From the Chronicle of Higher Education:
Low-cost online courses could allow a more-diverse group of students to try college, but a new study suggests that such courses could also widen achievement gaps among students in different demographic groups. The study, which is described in a working paper titled “Adaptability to Online Learning: Differences Across Types of Students and Academic Subject Areas,” was conducted by Columbia University’s Community College Research Center. The researchers examined 500,000 courses taken by more than 40,000 community- and technical-college students in Washington State. They found that students in demographic groups whose members typically struggle in traditional classrooms are finding their troubles exacerbated in online courses. The study found that all students who take more online courses, no matter the demographic, are less likely to attain a degree. However, some groups—including black students, male students, younger students, and students with lower grade-point averages—are particularly susceptible to this pattern…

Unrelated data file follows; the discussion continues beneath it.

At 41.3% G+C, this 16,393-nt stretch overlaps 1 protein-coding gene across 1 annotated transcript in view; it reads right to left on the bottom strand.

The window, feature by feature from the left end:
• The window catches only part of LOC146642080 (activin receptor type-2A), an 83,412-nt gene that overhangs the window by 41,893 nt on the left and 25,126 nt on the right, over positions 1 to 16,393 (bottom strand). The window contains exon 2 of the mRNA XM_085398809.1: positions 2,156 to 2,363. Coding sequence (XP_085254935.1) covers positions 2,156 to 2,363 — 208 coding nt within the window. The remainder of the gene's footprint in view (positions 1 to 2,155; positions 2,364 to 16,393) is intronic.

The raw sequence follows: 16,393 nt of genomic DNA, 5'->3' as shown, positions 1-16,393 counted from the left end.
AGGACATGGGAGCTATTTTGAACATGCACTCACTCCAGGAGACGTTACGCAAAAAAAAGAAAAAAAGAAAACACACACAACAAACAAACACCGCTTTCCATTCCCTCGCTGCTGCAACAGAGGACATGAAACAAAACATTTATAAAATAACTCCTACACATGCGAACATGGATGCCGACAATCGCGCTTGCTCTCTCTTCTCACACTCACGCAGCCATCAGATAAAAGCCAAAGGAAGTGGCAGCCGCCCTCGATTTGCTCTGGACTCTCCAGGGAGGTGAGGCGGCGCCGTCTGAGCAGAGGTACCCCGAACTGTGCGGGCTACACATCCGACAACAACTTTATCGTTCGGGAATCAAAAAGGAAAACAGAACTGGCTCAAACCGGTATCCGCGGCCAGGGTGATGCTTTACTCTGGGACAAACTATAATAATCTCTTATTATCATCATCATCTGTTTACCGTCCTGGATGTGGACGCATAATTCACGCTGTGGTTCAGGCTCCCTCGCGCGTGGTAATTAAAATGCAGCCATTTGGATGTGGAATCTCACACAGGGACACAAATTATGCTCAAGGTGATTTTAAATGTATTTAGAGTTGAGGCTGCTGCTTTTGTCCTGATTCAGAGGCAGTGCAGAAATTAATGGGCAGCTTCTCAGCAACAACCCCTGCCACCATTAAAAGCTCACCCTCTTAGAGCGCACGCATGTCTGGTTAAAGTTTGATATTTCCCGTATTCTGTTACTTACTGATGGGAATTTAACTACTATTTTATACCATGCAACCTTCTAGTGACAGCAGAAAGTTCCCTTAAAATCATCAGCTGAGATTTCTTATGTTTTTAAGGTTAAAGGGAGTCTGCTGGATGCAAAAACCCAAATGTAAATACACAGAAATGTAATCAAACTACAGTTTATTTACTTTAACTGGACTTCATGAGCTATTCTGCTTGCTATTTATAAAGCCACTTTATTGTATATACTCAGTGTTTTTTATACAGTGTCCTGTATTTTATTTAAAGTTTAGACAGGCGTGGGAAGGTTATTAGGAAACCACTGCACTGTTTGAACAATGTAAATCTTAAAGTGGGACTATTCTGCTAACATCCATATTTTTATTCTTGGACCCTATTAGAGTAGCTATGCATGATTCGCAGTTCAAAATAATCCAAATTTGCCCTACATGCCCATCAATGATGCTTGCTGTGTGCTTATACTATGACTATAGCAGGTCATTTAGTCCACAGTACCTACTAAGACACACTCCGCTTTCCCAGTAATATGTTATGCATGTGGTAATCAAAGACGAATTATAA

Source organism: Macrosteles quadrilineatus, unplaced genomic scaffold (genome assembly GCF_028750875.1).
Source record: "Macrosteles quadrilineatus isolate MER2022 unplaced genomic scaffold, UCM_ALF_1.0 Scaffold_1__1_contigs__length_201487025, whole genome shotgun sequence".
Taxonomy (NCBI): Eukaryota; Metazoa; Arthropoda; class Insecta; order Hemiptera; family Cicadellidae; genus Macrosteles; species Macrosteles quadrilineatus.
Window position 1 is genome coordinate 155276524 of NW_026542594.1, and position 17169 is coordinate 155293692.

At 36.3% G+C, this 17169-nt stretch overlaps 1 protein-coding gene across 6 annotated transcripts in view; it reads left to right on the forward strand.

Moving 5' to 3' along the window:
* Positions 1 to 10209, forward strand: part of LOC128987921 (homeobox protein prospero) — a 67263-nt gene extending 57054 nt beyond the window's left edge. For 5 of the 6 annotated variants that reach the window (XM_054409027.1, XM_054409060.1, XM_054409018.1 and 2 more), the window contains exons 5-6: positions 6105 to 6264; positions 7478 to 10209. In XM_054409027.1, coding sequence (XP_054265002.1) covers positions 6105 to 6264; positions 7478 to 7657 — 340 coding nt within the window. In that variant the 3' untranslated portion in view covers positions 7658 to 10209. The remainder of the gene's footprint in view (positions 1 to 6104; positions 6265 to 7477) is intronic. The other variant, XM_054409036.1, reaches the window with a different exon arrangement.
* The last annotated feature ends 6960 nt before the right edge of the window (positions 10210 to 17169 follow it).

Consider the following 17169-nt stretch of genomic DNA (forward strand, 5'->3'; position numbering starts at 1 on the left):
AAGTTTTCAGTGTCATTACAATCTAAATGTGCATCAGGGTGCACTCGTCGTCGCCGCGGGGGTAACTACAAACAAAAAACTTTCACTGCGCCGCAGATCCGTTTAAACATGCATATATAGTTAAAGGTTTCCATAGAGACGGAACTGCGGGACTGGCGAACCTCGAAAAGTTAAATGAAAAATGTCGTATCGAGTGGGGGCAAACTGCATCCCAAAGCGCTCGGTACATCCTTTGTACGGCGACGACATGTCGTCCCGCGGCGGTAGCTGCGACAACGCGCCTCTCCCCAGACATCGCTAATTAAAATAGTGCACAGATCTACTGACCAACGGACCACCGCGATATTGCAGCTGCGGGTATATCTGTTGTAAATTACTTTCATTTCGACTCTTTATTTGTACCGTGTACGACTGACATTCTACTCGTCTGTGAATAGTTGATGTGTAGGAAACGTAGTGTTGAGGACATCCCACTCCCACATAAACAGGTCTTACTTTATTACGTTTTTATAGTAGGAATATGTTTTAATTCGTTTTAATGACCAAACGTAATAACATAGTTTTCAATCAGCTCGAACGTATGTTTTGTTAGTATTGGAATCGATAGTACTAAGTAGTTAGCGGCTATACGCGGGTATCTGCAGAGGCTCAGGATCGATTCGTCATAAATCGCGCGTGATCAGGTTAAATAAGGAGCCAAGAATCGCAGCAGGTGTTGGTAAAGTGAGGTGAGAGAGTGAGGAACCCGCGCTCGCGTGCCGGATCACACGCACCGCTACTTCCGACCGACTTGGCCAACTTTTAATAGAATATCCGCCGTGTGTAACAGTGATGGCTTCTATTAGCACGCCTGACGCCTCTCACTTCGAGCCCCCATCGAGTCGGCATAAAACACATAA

The abstract from the study:
Adaptability to Online Learning: Differences Across Types of Students and Academic Subject Areas
Di Xu & Shanna Smith Jaggars
Using a dataset containing nearly 500,000 courses taken by over 40,000 community and technical college students in Washington State, this study examines how well students adapt to the online environment in terms of their ability to persist and earn strong grades in online courses relative to their ability to do so in face-to-face courses. While all types of students in the study suffered decrements in performance in online courses, some struggled more than others to adapt: males, younger students, black students, and students with lower grade point averages. In particular, students struggled in subject areas such as English and social science, which was due in part to negative peer effects in these online courses.
The full study can be downloaded at: http://ccrc.tc.columbia.edu/media/k2/attachments/adaptability-to-online-learning.pdf
We did ask the governor if he had any comments: